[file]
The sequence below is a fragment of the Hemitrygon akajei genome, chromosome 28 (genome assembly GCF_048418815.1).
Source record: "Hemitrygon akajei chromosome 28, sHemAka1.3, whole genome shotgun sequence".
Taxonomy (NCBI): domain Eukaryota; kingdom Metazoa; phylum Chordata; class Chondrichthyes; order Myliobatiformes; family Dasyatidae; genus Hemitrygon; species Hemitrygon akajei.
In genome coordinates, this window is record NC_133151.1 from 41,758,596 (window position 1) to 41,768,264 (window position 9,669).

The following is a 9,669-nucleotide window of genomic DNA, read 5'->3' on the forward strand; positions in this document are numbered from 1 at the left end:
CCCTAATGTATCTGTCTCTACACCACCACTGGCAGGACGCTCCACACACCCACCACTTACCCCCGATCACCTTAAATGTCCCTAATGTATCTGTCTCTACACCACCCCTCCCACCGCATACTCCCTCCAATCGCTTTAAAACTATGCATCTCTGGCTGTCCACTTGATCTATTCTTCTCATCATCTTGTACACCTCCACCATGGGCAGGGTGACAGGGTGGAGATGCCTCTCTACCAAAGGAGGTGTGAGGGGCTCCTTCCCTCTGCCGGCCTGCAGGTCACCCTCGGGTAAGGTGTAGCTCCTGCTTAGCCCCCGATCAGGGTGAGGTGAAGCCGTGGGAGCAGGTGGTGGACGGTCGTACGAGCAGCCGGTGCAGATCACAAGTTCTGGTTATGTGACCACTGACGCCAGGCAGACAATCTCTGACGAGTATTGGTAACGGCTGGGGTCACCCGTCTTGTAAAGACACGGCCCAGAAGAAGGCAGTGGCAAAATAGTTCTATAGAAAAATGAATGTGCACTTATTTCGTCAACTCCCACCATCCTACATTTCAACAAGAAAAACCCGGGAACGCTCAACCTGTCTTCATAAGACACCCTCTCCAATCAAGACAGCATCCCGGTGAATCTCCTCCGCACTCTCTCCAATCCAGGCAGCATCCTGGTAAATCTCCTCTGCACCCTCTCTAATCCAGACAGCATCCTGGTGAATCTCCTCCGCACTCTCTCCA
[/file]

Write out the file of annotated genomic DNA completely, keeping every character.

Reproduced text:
The sequence below is a fragment of the Hemitrygon akajei genome, chromosome 28 (genome assembly GCF_048418815.1).
Source record: "Hemitrygon akajei chromosome 28, sHemAka1.3, whole genome shotgun sequence".
Taxonomy (NCBI): domain Eukaryota; kingdom Metazoa; phylum Chordata; class Chondrichthyes; order Myliobatiformes; family Dasyatidae; genus Hemitrygon; species Hemitrygon akajei.
In genome coordinates, this window is record NC_133151.1 from 41,758,596 (window position 1) to 41,768,264 (window position 9,669).

The following is a 9,669-nucleotide window of genomic DNA, read 5'->3' on the forward strand; positions in this document are numbered from 1 at the left end:
CCCTAATGTATCTGTCTCTACACCACCACTGGCAGGACGCTCCACACACCCACCACTTACCCCCGATCACCTTAAATGTCCCTAATGTATCTGTCTCTACACCACCCCTCCCACCGCATACTCCCTCCAATCGCTTTAAAACTATGCATCTCTGGCTGTCCACTTGATCTATTCTTCTCATCATCTTGTACACCTCCACCATGGGCAGGGTGACAGGGTGGAGATGCCTCTCTACCAAAGGAGGTGTGAGGGGCTCCTTCCCTCTGCCGGCCTGCAGGTCACCCTCGGGTAAGGTGTAGCTCCTGCTTAGCCCCCGATCAGGGTGAGGTGAAGCCGTGGGAGCAGGTGGTGGACGGTCGTACGAGCAGCCGGTGCAGATCACAAGTTCTGGTTATGTGACCACTGACGCCAGGCAGACAATCTCTGACGAGTATTGGTAACGGCTGGGGTCACCCGTCTTGTAAAGACACGGCCCAGAAGAAGGCAGTGGCAAAATAGTTCTATAGAAAAATGAATGTGCACTTATTTCGTCAACTCCCACCATCCTACATTTCAACAAGAAAAACCCGGGAACGCTCAACCTGTCTTCATAAGACACCCTCTCCAATCAAGACAGCATCCCGGTGAATCTCCTCCGCACTCTCTCCAATCCAGGCAGCATCCTGGTAAATCTCCTCTGCACCCTCTCTAATCCAGACAGCATCCTGGTGAATCTCCTCCGCACTCTCTCCA